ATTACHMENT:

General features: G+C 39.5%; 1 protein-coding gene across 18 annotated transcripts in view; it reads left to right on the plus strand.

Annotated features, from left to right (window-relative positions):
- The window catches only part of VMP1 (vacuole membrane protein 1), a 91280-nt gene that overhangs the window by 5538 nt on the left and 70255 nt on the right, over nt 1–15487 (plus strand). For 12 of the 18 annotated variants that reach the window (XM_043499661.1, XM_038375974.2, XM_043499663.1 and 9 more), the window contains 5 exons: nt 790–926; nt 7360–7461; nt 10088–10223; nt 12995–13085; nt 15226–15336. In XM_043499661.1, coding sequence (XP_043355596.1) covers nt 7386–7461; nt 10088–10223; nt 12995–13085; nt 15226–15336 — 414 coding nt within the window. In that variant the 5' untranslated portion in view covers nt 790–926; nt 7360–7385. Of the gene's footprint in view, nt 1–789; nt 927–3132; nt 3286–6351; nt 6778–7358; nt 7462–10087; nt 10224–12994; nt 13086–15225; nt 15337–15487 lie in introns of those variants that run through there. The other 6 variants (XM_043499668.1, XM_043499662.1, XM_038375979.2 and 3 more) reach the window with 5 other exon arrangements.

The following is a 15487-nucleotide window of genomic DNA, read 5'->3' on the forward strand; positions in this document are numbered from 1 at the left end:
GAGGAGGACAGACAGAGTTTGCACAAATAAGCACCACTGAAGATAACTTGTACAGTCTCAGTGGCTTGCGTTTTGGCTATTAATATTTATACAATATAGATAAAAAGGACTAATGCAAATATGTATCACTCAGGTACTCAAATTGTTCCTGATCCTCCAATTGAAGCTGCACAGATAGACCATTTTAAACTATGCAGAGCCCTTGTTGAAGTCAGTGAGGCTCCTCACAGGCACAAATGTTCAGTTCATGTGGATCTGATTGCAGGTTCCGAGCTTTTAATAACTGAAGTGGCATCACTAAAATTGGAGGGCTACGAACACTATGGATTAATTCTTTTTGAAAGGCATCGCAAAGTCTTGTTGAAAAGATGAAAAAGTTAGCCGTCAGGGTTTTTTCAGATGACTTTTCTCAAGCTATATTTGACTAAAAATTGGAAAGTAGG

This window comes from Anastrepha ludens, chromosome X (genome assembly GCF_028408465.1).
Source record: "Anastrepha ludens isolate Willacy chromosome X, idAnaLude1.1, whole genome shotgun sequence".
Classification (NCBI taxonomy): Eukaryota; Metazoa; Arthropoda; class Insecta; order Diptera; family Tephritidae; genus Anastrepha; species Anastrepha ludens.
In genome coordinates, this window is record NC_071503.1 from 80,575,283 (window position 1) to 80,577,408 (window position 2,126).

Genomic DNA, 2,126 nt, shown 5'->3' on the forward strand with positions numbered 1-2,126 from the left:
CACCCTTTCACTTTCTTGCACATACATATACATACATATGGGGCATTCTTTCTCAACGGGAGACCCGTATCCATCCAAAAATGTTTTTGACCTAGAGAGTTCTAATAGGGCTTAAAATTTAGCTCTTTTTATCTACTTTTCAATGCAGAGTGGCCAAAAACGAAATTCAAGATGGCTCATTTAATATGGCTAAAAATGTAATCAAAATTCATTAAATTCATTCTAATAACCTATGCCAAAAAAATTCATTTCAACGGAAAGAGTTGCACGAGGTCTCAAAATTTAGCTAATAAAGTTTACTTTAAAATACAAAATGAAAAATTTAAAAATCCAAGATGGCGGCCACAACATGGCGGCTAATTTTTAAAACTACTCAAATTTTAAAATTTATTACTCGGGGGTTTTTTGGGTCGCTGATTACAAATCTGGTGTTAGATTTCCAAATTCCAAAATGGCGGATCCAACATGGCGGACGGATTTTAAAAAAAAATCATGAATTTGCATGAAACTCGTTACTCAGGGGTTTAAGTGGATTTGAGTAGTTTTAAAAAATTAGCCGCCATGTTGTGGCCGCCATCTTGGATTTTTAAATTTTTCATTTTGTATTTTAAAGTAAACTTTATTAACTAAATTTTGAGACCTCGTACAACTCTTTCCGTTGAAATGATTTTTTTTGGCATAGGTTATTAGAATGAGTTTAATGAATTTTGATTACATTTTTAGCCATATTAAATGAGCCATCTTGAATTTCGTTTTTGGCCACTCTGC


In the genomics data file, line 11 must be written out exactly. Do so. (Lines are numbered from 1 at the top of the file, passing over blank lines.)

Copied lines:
CACCCTTTCACTTTCTTGCACATACATATACATACATATGGGGCATTCTTTCTCAACGGGAGACCCGTATCCATCCAAAAATGTTTTTGACCTAGAGAGTTCTAATAGGGCTTAAAATTTAGCTCTTTTTATCTACTTTTCAATGCAGAGTGGCCAAAAACGAAATTCAAGATGGCTCATTTAATATGGCTAAAAATGTAATCAAAATTCATTAAATTCATTCTAATAACCTATGCCAAAAAAATTCATTTCAACGGAAAGAGTTGCACGAGGTCTCAAAATTTAGCTAATAAAGTTTACTTTAAAATACAAAATGAAAAATTTAAAAATCCAAGATGGCGGCCACAACATGGCGGCTAATTTTTAAAACTACTCAAATTTTAAAATTTATTACTCGGGGGTTTTTTGGGTCGCTGATTACAAATCTGGTGTTAGATTTCCAAATTCCAAAATGGCGGATCCAACATGGCGGACGGATTTTAAAAAAAAATCATGAATTTGCATGAAACTCGTTACTCAGGGGTTTAAGTGGATTTGAGTAGTTTTAAAAAATTAGCCGCCATGTTGTGGCCGCCATCTTGGATTTTTAAATTTTTCATTTTGTATTTTAAAGTAAACTTTATTAACTAAATTTTGAGACCTCGTACAACTCTTTCCGTTGAAATGATTTTTTTTGGCATAGGTTATTAGAATGAGTTTAATGAATTTTGATTACATTTTTAGCCATATTAAATGAGCCATCTTGAATTTCGTTTTTGGCCACTCTGC